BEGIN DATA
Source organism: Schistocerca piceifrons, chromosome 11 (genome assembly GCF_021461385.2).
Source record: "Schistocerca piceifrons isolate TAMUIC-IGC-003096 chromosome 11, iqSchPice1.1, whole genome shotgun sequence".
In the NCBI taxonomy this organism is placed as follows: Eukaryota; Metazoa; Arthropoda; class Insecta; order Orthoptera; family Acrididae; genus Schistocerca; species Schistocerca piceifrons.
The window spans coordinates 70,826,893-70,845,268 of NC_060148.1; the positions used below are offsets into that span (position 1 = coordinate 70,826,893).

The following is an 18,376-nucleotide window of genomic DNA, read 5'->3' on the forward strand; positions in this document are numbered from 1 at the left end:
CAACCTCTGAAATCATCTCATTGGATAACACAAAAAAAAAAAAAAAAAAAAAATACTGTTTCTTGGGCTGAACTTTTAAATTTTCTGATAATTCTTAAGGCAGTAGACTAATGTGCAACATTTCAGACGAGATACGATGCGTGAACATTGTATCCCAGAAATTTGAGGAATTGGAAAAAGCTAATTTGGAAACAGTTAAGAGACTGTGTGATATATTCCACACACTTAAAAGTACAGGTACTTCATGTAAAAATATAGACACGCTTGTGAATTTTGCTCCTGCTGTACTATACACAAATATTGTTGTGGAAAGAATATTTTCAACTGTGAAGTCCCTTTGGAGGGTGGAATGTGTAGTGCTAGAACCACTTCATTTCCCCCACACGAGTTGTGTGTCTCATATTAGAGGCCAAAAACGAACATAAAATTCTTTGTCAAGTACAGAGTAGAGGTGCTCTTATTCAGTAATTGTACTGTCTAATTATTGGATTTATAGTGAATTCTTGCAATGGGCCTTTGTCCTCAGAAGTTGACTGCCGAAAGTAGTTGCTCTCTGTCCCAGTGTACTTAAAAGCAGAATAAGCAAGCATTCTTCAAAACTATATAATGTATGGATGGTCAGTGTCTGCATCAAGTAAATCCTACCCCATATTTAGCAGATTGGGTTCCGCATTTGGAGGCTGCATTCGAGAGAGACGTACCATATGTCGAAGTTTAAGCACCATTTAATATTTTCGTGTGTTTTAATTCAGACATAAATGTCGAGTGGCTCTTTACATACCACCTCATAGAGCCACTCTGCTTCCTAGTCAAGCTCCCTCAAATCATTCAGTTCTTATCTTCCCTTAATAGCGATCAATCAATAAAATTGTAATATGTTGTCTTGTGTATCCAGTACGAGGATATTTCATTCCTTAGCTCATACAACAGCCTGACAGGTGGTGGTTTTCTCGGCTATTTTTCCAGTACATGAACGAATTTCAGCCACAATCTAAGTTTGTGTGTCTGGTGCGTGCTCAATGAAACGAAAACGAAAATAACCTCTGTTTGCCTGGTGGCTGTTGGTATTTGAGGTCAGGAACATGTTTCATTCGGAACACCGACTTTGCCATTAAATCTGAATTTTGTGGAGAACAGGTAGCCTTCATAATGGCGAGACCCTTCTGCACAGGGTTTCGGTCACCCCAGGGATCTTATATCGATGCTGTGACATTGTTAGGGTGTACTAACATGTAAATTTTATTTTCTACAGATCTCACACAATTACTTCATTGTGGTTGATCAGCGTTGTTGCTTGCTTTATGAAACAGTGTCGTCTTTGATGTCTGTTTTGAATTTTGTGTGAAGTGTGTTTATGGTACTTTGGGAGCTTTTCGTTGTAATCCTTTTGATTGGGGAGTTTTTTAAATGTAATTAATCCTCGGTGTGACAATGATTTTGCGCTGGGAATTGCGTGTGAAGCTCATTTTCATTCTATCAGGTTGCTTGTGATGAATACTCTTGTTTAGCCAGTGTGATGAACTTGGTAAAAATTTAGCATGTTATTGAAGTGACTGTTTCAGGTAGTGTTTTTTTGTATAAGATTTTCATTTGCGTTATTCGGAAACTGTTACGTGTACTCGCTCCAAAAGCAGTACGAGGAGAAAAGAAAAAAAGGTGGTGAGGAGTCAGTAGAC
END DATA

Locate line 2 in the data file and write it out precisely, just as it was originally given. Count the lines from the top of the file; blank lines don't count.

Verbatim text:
Source record: "Schistocerca piceifrons isolate TAMUIC-IGC-003096 chromosome 11, iqSchPice1.1, whole genome shotgun sequence".